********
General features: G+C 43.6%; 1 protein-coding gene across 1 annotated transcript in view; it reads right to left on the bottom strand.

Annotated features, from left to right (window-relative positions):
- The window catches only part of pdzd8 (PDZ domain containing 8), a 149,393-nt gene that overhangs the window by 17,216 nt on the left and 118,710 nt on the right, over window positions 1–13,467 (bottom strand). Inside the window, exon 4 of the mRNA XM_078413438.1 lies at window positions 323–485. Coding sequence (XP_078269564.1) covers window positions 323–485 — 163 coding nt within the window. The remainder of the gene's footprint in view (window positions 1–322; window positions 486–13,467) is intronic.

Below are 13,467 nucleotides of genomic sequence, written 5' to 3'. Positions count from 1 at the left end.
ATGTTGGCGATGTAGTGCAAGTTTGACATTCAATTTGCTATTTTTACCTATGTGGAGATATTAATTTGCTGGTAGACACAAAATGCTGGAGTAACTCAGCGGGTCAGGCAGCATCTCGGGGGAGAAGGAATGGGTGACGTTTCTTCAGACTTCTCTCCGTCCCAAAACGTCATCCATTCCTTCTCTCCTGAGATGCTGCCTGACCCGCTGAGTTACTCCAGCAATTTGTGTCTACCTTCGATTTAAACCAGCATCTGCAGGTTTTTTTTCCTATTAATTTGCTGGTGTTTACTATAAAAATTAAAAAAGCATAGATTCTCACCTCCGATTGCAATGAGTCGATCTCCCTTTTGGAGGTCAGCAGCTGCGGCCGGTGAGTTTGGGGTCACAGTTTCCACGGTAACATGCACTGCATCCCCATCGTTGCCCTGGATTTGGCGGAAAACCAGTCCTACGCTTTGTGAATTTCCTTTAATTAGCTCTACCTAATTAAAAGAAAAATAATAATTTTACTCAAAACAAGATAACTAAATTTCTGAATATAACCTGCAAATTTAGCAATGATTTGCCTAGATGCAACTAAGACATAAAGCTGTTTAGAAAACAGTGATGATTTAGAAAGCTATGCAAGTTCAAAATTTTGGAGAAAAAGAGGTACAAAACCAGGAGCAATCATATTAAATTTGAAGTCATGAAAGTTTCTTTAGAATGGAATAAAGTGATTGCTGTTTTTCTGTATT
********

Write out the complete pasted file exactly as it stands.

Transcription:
General features: G+C 43.6%; 1 protein-coding gene across 1 annotated transcript in view; it reads right to left on the bottom strand.

Annotated features, from left to right (window-relative positions):
- The window catches only part of pdzd8 (PDZ domain containing 8), a 149,393-nt gene that overhangs the window by 17,216 nt on the left and 118,710 nt on the right, over window positions 1–13,467 (bottom strand). Inside the window, exon 4 of the mRNA XM_078413438.1 lies at window positions 323–485. Coding sequence (XP_078269564.1) covers window positions 323–485 — 163 coding nt within the window. The remainder of the gene's footprint in view (window positions 1–322; window positions 486–13,467) is intronic.

Below are 13,467 nucleotides of genomic sequence, written 5' to 3'. Positions count from 1 at the left end.
ATGTTGGCGATGTAGTGCAAGTTTGACATTCAATTTGCTATTTTTACCTATGTGGAGATATTAATTTGCTGGTAGACACAAAATGCTGGAGTAACTCAGCGGGTCAGGCAGCATCTCGGGGGAGAAGGAATGGGTGACGTTTCTTCAGACTTCTCTCCGTCCCAAAACGTCATCCATTCCTTCTCTCCTGAGATGCTGCCTGACCCGCTGAGTTACTCCAGCAATTTGTGTCTACCTTCGATTTAAACCAGCATCTGCAGGTTTTTTTTCCTATTAATTTGCTGGTGTTTACTATAAAAATTAAAAAAGCATAGATTCTCACCTCCGATTGCAATGAGTCGATCTCCCTTTTGGAGGTCAGCAGCTGCGGCCGGTGAGTTTGGGGTCACAGTTTCCACGGTAACATGCACTGCATCCCCATCGTTGCCCTGGATTTGGCGGAAAACCAGTCCTACGCTTTGTGAATTTCCTTTAATTAGCTCTACCTAATTAAAAGAAAAATAATAATTTTACTCAAAACAAGATAACTAAATTTCTGAATATAACCTGCAAATTTAGCAATGATTTGCCTAGATGCAACTAAGACATAAAGCTGTTTAGAAAACAGTGATGATTTAGAAAGCTATGCAAGTTCAAAATTTTGGAGAAAAAGAGGTACAAAACCAGGAGCAATCATATTAAATTTGAAGTCATGAAAGTTTCTTTAGAATGGAATAAAGTGATTGCTGTTTTTCTGTATT